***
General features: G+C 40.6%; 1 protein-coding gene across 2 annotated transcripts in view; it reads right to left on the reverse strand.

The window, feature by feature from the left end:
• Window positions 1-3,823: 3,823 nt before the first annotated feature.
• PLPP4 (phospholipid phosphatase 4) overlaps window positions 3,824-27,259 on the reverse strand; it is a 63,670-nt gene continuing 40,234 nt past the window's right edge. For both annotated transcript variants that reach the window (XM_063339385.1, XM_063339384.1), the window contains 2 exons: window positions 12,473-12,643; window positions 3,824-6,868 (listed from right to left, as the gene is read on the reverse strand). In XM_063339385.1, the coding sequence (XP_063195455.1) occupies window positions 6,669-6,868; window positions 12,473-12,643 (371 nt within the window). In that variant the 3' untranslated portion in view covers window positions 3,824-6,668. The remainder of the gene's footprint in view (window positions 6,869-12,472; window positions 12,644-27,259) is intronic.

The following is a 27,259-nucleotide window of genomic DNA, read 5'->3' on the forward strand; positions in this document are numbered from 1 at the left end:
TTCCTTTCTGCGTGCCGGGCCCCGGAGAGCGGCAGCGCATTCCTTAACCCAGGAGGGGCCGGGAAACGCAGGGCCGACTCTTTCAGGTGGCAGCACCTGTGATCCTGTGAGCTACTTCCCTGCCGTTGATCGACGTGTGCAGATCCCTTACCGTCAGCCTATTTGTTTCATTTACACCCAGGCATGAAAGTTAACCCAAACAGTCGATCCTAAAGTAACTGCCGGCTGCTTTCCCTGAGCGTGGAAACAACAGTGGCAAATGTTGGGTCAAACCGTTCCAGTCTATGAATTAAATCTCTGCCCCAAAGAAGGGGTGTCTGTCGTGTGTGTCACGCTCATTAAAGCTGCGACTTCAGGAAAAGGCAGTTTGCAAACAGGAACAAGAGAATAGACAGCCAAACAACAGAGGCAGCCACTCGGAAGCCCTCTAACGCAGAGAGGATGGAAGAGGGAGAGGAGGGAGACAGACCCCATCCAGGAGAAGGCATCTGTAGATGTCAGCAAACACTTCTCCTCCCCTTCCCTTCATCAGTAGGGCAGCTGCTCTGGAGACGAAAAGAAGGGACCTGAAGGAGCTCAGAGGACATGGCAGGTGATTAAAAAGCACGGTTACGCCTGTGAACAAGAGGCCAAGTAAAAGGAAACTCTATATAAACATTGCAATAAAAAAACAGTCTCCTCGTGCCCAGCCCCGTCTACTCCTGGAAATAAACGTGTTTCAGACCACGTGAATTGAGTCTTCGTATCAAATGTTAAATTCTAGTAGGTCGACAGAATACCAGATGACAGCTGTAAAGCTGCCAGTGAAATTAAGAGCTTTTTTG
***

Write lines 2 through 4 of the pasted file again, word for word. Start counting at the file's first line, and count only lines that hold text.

The window, feature by feature from the left end:
• Window positions 1-3,823: 3,823 nt before the first annotated feature.
• PLPP4 (phospholipid phosphatase 4) overlaps window positions 3,824-27,259 on the reverse strand; it is a 63,670-nt gene continuing 40,234 nt past the window's right edge. For both annotated transcript variants that reach the window (XM_063339385.1, XM_063339384.1), the window contains 2 exons: window positions 12,473-12,643; window positions 3,824-6,868 (listed from right to left, as the gene is read on the reverse strand). In XM_063339385.1, the coding sequence (XP_063195455.1) occupies window positions 6,669-6,868; window positions 12,473-12,643 (371 nt within the window). In that variant the 3' untranslated portion in view covers window positions 3,824-6,668. The remainder of the gene's footprint in view (window positions 6,869-12,472; window positions 12,644-27,259) is intronic.